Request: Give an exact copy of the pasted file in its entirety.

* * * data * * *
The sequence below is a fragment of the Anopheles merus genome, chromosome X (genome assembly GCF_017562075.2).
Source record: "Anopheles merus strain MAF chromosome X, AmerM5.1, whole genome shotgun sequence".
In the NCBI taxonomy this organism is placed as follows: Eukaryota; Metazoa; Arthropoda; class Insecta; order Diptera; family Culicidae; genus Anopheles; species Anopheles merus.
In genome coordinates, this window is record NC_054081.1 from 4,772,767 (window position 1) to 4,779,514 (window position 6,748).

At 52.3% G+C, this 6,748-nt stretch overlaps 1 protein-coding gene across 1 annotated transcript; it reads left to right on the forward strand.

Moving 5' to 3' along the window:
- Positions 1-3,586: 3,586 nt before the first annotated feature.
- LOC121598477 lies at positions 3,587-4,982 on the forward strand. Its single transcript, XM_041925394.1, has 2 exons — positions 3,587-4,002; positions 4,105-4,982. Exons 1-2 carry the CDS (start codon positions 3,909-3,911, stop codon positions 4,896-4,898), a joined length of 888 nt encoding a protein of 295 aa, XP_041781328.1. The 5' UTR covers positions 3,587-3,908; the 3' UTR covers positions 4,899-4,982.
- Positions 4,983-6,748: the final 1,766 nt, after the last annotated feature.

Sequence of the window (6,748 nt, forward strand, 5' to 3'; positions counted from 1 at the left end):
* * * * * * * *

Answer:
The sequence below is a fragment of the Anopheles merus genome, chromosome X (genome assembly GCF_017562075.2).
Source record: "Anopheles merus strain MAF chromosome X, AmerM5.1, whole genome shotgun sequence".
In the NCBI taxonomy this organism is placed as follows: Eukaryota; Metazoa; Arthropoda; class Insecta; order Diptera; family Culicidae; genus Anopheles; species Anopheles merus.
In genome coordinates, this window is record NC_054081.1 from 4,772,767 (window position 1) to 4,779,514 (window position 6,748).

At 52.3% G+C, this 6,748-nt stretch overlaps 1 protein-coding gene across 1 annotated transcript; it reads left to right on the forward strand.

Moving 5' to 3' along the window:
- Positions 1-3,586: 3,586 nt before the first annotated feature.
- LOC121598477 lies at positions 3,587-4,982 on the forward strand. Its single transcript, XM_041925394.1, has 2 exons — positions 3,587-4,002; positions 4,105-4,982. Exons 1-2 carry the CDS (start codon positions 3,909-3,911, stop codon positions 4,896-4,898), a joined length of 888 nt encoding a protein of 295 aa, XP_041781328.1. The 5' UTR covers positions 3,587-3,908; the 3' UTR covers positions 4,899-4,982.
- Positions 4,983-6,748: the final 1,766 nt, after the last annotated feature.

Sequence of the window (6,748 nt, forward strand, 5' to 3'; positions counted from 1 at the left end):